charities and charity shops

charities and charity shops
   Traditionally, indeed legally, the qualification for charity status has involved the patronage of one or more of four areas; the advancement of education, the relief of poverty, the advancement of religion, or other purposes beneficial to the community. These principles were set out in 1891 and, although it is now accepted that charitable objectives alter over time, these four basic areas remain the foundations of most charitable institutions. Recent moves have suggested a widening of the definition to embrace some small shops and post offices in order to provide the benefits of charitable status and preserve essential services for rural villages: ‘The key to charity law is public benefit…. If rural communities can demonstrate that village shops play a vital part in an area of social and economic deprivation, we would be willing to consider registration of the organization promoting the package as charity’ (Framework for the Review of the Register of Charities 1998).
   Charity has become linked with popular culture via a number of routes. Perhaps the most popular manifestation of ‘charity consciousness’ was seen with the Band Aid phenomenon, although this was followed by a number of other attempts to make pop stars/glitterati seem more compassio-nate by supporting charitable causes. Usually these have focused on responses to particular events such as the tragedies at Dunblane (a reworking of the Bob Dylan song ‘Knockin’ on Heaven’s Door’) and the Bradford City Football Ground fire (as a response to that disaster, ‘Ferry Cross the Mersey’, the most famous of all football anthems, was re-recorded by Gerry Marsden from Gerry and the Pacemakers, along with The Crowd, an all-star backing group). Perhaps the most successful example of this in terms of critical acclaim was the Help CD which was put out under the auspices of the Warchild charity. Warchild was set up by two film makers, Bill Leeson and David Wilson, after they witnessed the plight of children caught up in the war in former Yugoslavia and Help included works by artists including The Manic Street Preachers, Oasis, Blur, Paul McCartney, Brian Eno, Radiohead, Portishead and Massive Attack. While many of these popular developments may have begun as a charitable response, increasingly they came to be seen by many as a more cynical exploitation of the public and charity became perceived by some as a means of selling product (see for example the response of Leeds anarchists Chumbawumba, who, twelve years before their Warholian fifteen minutes of fame on the back of ‘Tubthumping’ (1997), released an LP entitled Pictures of Starving Children Sell Records). Notwith-standing this, the popular music/charity crossovers and in particular the Band Aid phenomenon have undoubtedly increased public consciousness of the plight of charities at a time when successive governments have attempted to shift the burden of charitable donations away from the state and onto the whim of the individual. Every high street now contains its share of charity shops offering mainly second-hand but also new goods. The benefits for charities are that shops provide an outlet for goods donated by the public and are staffed by volunteers; costs are thus minimized. A key factor in the rise of charity shops has been the availability of retail units in the high street, caused in part by the shift towards out-oftown shopping facilities. The revenue from such shops should not be underestimated. In 1993–4 the Oxfam shops raised over £17m, which amounted to more than 25 percent of the charity’s total income. The original Oxfam shop was established in 1947, in Broad Street, Oxford, acting as a sorting centre for clothing donated for a national ‘Appeal for Europe’. The spin-off was to establish a gift shop which resold the donated goods that were of no direct use to those overseas; in its first full financial year, the shop raised £650. In 1960 a second shop was opened, and in the following year the two shops raised a combined total of £38,695. By 1971 Oxfam had 310 shops operating, with the number rising to over 850 in the 1990s; there are now specialist furniture and book shops. A further approach has been to develop the sales of new products (such as nuts, jams, coffees, teas and hand-crafted goods such as baskets and ceramics) on the basis of the Fair Trade programme with Third World producers. Oxfam has clearly followed retailing and marketing trends, seeking to maintain its position as brand leader against increasing competition from other charities which have similarly sought to exploit the retail possibilities.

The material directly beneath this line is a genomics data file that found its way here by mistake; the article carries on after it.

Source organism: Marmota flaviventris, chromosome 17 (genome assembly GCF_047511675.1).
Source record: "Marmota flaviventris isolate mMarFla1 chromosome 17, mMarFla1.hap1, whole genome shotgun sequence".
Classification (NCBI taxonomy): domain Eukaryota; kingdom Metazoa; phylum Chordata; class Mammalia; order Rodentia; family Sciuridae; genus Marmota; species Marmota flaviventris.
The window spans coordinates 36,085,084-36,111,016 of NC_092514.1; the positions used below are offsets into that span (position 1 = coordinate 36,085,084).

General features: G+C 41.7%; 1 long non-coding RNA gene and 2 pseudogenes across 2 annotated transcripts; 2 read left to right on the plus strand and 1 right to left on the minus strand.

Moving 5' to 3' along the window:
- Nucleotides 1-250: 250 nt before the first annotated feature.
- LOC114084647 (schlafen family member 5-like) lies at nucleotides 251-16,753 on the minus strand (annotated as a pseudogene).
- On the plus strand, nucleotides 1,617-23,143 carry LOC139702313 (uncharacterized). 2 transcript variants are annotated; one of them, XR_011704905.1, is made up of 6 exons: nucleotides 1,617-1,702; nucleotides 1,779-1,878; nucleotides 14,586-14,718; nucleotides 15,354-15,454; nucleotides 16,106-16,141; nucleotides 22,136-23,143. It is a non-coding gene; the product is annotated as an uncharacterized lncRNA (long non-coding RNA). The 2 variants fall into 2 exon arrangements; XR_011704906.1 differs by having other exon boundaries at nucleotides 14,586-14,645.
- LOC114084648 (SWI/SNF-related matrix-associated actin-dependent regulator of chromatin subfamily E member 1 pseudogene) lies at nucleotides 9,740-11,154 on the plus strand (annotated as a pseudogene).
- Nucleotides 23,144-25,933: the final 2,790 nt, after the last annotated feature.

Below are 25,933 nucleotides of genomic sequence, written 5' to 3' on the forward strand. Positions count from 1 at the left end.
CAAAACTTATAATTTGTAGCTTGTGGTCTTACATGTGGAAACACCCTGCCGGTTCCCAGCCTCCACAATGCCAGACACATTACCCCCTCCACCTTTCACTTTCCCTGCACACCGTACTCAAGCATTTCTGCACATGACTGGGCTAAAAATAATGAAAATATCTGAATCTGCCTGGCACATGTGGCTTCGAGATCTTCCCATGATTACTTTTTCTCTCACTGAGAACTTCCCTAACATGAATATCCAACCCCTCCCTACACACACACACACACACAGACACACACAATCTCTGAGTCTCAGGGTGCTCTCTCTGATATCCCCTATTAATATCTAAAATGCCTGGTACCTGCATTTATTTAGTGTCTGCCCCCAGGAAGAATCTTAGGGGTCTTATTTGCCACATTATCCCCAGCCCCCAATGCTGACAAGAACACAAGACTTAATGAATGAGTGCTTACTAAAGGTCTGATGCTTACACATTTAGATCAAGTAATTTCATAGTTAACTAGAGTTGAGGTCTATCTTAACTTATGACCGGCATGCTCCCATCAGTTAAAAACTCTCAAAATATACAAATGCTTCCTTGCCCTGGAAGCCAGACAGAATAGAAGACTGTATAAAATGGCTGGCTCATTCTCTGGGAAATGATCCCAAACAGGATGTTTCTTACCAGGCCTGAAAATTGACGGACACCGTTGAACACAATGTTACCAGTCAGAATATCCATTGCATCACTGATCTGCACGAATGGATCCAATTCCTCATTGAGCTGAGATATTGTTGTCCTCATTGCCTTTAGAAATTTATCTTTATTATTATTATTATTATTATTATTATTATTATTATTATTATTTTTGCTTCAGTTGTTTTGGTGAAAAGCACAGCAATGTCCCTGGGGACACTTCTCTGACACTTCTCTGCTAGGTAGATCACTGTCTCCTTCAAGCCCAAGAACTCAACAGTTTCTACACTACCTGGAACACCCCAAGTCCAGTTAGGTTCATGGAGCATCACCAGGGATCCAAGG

A further link between charity and popular culture can be seen in the way in which the perception of charity shops changed and became fashionable when pop music icons such as Morrissey (once of Mancunian legends The Smiths) and Jarvis Cocker (Pulp) flaunted the fact that they shopped for many of their clothes at charity shops, beginning what might be called an ‘Oxfam chic’ that was adopted by students and fashion victims throughout the country. This has now been exploited by the charity, which has started to extract the more soughtafter clothes and sell these in a specialist outlet, following the examples of books and furniture.
   See also: Band Aid
   Further reading
    Raphael, T. and Roll, J. (1984) Carrying the Can: Charity and the Welfare State, London: London Family Welfare Association.

Encyclopedia of contemporary British culture . . 2014.

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